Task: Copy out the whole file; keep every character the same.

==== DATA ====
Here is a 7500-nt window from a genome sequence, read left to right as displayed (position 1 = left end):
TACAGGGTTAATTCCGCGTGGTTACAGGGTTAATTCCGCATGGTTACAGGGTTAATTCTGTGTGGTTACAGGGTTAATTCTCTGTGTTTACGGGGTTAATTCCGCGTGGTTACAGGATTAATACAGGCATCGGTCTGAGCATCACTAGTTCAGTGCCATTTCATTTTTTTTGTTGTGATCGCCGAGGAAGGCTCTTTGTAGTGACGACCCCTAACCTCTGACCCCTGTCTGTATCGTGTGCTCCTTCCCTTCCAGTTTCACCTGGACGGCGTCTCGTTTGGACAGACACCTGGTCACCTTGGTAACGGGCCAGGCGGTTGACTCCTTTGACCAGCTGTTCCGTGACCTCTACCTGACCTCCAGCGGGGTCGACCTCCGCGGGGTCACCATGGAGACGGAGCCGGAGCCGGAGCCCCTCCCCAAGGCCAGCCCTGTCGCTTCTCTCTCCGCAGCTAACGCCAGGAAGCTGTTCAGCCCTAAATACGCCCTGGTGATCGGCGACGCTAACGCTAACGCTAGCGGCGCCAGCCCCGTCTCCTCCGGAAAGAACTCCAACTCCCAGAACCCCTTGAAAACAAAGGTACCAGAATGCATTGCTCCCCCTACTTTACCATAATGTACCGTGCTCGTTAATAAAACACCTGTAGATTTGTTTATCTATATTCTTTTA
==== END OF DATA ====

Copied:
Here is a 7500-nt window from a genome sequence, read left to right as displayed (position 1 = left end):
TACAGGGTTAATTCCGCGTGGTTACAGGGTTAATTCCGCATGGTTACAGGGTTAATTCTGTGTGGTTACAGGGTTAATTCTCTGTGTTTACGGGGTTAATTCCGCGTGGTTACAGGATTAATACAGGCATCGGTCTGAGCATCACTAGTTCAGTGCCATTTCATTTTTTTTGTTGTGATCGCCGAGGAAGGCTCTTTGTAGTGACGACCCCTAACCTCTGACCCCTGTCTGTATCGTGTGCTCCTTCCCTTCCAGTTTCACCTGGACGGCGTCTCGTTTGGACAGACACCTGGTCACCTTGGTAACGGGCCAGGCGGTTGACTCCTTTGACCAGCTGTTCCGTGACCTCTACCTGACCTCCAGCGGGGTCGACCTCCGCGGGGTCACCATGGAGACGGAGCCGGAGCCGGAGCCCCTCCCCAAGGCCAGCCCTGTCGCTTCTCTCTCCGCAGCTAACGCCAGGAAGCTGTTCAGCCCTAAATACGCCCTGGTGATCGGCGACGCTAACGCTAACGCTAGCGGCGCCAGCCCCGTCTCCTCCGGAAAGAACTCCAACTCCCAGAACCCCTTGAAAACAAAGGTACCAGAATGCATTGCTCCCCCTACTTTACCATAATGTACCGTGCTCGTTAATAAAACACCTGTAGATTTGTTTATCTATATTCTTTTA